…the problem of breaking a paragraph into approximately equal lines. When the lines are relatively wide, TeX will almost always find a good solution. But otherwise you will have to figure out some compromise, and several options are possible. Suppose you want to ensure that no lines have badness exceeding 500. Then you could set \tolerance to some high number, and \hbadness=500; TeX would not produce overfull boxes, but it would warn you about the underfull ones. Or you could set \tolerance=500; then TeX might produce overfull boxes. If you really want to take corrective action, the second alternative is better, because you can look at an overfull box to see how much sticks out; it becomes graphically clear what remedies are possible. On the other hand, if you don’t have time to fix bad spacing—if you just want to know how bad it is—then the first alternative is better, although it may require more computer time.

By the way, as for a rewrite, my preference would go in the opposite direction as in Henri Menke's answer: to move from overly concise notation towards readable prose. Keeping all your parameters and packages exactly as they are, simply changing "s.t." to "such that" gets badness down from 986 to 438, dropping the \implies gets it down to 269, and introducing more words gets badness down to 1 and even 0:

badness 986, 438, 269, 1, 0 (^ first-line badness 986, 438, 269, 1, 0 respectively)

  • In today's world computer time is not an issue, so I would always opt for overfull boxes. The number of overfull boxes (and hyphenations) can also be greatly reduced by employing microtypographical features such as margin kerning and HZ typesetting. Actually, I don't recall fixing a single overfull box when I was writing my thesis because there simply were none. Jun 12, 2017 at 6:02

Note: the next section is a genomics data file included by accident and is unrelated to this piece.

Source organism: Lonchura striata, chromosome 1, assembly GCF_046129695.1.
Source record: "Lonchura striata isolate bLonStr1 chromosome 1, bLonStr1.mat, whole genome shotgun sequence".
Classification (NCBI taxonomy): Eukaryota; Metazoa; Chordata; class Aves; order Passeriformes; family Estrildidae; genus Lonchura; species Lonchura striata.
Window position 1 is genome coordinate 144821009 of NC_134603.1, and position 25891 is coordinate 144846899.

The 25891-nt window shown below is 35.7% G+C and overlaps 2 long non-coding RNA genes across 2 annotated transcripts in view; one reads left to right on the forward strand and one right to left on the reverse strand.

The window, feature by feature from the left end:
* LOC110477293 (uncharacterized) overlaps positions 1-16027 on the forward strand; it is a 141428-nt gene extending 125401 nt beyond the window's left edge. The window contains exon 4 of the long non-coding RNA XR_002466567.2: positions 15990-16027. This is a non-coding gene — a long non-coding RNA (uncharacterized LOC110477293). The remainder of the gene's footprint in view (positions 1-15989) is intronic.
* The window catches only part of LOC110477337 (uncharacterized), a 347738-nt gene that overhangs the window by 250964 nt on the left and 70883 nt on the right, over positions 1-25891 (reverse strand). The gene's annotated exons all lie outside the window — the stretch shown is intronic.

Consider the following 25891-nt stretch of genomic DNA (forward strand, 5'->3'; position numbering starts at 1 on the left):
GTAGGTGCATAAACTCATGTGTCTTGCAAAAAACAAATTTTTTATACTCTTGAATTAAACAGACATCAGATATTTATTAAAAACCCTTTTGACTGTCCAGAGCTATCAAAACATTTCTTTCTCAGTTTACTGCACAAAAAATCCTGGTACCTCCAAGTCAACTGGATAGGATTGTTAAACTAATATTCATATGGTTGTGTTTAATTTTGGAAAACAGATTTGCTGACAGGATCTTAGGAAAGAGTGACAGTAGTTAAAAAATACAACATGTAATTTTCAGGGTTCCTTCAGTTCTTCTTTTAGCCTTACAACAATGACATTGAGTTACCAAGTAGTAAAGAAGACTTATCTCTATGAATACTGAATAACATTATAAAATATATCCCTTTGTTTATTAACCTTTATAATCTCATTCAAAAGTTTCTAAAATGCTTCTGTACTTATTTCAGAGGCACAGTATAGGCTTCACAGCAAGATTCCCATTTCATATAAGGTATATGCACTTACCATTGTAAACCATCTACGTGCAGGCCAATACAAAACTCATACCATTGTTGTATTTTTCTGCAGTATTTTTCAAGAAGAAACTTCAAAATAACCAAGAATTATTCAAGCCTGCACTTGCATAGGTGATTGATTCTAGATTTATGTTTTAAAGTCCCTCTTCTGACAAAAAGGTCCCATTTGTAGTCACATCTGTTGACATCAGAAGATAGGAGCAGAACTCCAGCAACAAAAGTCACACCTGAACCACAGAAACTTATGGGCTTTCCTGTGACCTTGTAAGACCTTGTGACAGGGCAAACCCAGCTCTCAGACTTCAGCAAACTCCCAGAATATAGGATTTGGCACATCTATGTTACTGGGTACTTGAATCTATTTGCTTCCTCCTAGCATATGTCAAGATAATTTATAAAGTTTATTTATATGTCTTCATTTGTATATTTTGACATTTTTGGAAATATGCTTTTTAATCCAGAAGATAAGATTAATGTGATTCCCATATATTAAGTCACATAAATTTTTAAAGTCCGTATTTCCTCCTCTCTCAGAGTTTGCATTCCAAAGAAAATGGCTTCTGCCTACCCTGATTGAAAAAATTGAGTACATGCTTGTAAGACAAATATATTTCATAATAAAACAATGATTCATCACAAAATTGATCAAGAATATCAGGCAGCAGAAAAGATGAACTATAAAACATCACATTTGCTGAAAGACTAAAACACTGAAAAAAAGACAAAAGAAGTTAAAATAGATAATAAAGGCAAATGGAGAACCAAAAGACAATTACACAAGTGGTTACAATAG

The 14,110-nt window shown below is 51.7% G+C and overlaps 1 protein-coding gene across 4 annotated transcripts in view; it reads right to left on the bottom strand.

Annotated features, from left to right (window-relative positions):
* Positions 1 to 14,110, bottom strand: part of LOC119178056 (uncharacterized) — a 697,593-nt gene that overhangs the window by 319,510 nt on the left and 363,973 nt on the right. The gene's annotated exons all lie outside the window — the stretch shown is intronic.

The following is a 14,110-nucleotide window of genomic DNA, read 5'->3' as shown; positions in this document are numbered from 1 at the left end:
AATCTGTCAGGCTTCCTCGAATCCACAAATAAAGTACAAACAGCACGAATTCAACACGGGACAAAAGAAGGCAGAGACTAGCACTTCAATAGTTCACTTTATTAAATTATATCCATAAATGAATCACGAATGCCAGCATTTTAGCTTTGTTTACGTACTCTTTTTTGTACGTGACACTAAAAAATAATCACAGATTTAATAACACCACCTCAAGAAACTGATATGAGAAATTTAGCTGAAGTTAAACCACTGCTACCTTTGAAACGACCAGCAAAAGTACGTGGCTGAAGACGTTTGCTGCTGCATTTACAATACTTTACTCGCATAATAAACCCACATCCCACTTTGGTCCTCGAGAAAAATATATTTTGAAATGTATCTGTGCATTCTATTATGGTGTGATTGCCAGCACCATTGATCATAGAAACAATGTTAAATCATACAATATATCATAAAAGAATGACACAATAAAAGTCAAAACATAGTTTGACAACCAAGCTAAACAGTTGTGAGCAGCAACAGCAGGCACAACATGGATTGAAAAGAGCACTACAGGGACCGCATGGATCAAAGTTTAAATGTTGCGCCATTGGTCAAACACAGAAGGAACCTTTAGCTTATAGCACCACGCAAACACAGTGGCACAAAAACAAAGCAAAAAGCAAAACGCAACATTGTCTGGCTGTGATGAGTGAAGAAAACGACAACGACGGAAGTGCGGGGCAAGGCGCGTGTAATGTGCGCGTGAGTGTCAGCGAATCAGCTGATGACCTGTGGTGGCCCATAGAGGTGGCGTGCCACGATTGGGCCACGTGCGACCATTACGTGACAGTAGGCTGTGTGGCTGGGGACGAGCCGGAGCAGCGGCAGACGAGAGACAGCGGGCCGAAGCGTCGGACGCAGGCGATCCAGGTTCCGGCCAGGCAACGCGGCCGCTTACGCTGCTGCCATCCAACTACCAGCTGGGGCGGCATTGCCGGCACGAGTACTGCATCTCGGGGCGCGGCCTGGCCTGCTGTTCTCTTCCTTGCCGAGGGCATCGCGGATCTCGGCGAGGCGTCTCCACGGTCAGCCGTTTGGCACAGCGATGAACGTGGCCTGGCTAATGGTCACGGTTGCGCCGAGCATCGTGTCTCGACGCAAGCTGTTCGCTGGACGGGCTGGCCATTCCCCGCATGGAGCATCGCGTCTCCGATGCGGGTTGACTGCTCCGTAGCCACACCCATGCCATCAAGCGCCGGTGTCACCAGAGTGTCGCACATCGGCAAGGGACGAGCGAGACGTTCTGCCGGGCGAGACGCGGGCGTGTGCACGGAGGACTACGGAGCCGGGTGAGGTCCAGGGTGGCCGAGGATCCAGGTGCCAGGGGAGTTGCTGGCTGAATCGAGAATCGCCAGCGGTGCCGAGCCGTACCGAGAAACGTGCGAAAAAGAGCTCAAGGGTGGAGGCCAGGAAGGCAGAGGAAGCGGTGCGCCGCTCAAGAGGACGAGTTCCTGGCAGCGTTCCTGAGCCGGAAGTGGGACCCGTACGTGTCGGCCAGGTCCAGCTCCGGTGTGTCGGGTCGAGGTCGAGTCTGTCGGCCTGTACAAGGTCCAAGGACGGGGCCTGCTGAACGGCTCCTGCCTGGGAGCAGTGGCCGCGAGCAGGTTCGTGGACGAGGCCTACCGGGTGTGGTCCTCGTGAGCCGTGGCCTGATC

• @HenriMenke Note it's increasing \tolerance that Knuth says takes more time (because TeX considers more possibilities). I agree that today, time spent line-breaking is negligible. // That's nice, not having any overfull boxes :-) I agree that for say one's thesis (or DEK writing his books!), the default low tolerance is good, because one tends to have (1) long paragraphs and wide lines, so overfull boxes are rare, and (2) the time/desire/ability to look at output and rewrite text to make the output even better. But in some applications we want to just see the best output without rewriting. Jun 12, 2017 at 11:53

The badness of the first line is 986. TeX only reports bad hboxes when their badness exceed \hbadness which is 1000 by default. Lower it below 986 and you will see the underfull box in your log.

Setting \hbadness=900 I get

Underfull \hbox (badness 986) in paragraph at lines 31--32
[]\TU/LatinModernRoman(0)/m/n/10 By Tay-lor’s the-o-rem, for any $\TU/XITSMat
h(0)/m/n/10 𝔞 > 0$\TU/LatinModernRoman(0)/m/n/10 , there is a least $[]\TU/X
ITSMath(0)/m/n/10 (𝔞) > 0$ \TU/LatinModernRoman(0)/m/n/10 s.t. $\TU/XITSMath
(0)/m/n/10 |𝑡| < 𝔞  ⟹

First of all I removed all your bogus parameters which are part of the reason why this results in garbage typesetting.